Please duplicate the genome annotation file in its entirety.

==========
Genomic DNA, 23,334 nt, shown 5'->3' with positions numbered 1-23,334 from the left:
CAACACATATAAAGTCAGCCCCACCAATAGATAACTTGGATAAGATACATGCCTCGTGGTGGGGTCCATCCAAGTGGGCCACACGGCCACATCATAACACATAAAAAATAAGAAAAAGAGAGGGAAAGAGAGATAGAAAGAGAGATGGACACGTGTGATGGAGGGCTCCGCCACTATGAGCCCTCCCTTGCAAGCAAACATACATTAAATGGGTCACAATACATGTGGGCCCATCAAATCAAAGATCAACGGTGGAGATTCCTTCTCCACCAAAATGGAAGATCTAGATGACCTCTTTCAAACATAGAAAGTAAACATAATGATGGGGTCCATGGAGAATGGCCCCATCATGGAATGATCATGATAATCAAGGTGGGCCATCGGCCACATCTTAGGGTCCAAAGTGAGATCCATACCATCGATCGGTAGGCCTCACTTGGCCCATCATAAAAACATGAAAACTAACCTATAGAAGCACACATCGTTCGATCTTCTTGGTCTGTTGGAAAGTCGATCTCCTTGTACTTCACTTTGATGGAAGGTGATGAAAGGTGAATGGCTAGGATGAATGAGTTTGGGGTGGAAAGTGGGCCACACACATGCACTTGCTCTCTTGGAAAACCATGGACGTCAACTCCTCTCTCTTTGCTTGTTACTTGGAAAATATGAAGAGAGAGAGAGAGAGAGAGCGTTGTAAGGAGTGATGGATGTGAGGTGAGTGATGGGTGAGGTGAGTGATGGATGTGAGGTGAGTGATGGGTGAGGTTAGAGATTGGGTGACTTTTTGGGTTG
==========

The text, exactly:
Genomic DNA, 23,334 nt, shown 5'->3' with positions numbered 1-23,334 from the left:
CAACACATATAAAGTCAGCCCCACCAATAGATAACTTGGATAAGATACATGCCTCGTGGTGGGGTCCATCCAAGTGGGCCACACGGCCACATCATAACACATAAAAAATAAGAAAAAGAGAGGGAAAGAGAGATAGAAAGAGAGATGGACACGTGTGATGGAGGGCTCCGCCACTATGAGCCCTCCCTTGCAAGCAAACATACATTAAATGGGTCACAATACATGTGGGCCCATCAAATCAAAGATCAACGGTGGAGATTCCTTCTCCACCAAAATGGAAGATCTAGATGACCTCTTTCAAACATAGAAAGTAAACATAATGATGGGGTCCATGGAGAATGGCCCCATCATGGAATGATCATGATAATCAAGGTGGGCCATCGGCCACATCTTAGGGTCCAAAGTGAGATCCATACCATCGATCGGTAGGCCTCACTTGGCCCATCATAAAAACATGAAAACTAACCTATAGAAGCACACATCGTTCGATCTTCTTGGTCTGTTGGAAAGTCGATCTCCTTGTACTTCACTTTGATGGAAGGTGATGAAAGGTGAATGGCTAGGATGAATGAGTTTGGGGTGGAAAGTGGGCCACACACATGCACTTGCTCTCTTGGAAAACCATGGACGTCAACTCCTCTCTCTTTGCTTGTTACTTGGAAAATATGAAGAGAGAGAGAGAGAGAGAGCGTTGTAAGGAGTGATGGATGTGAGGTGAGTGATGGGTGAGGTGAGTGATGGATGTGAGGTGAGTGATGGGTGAGGTTAGAGATTGGGTGACTTTTTGGGTTG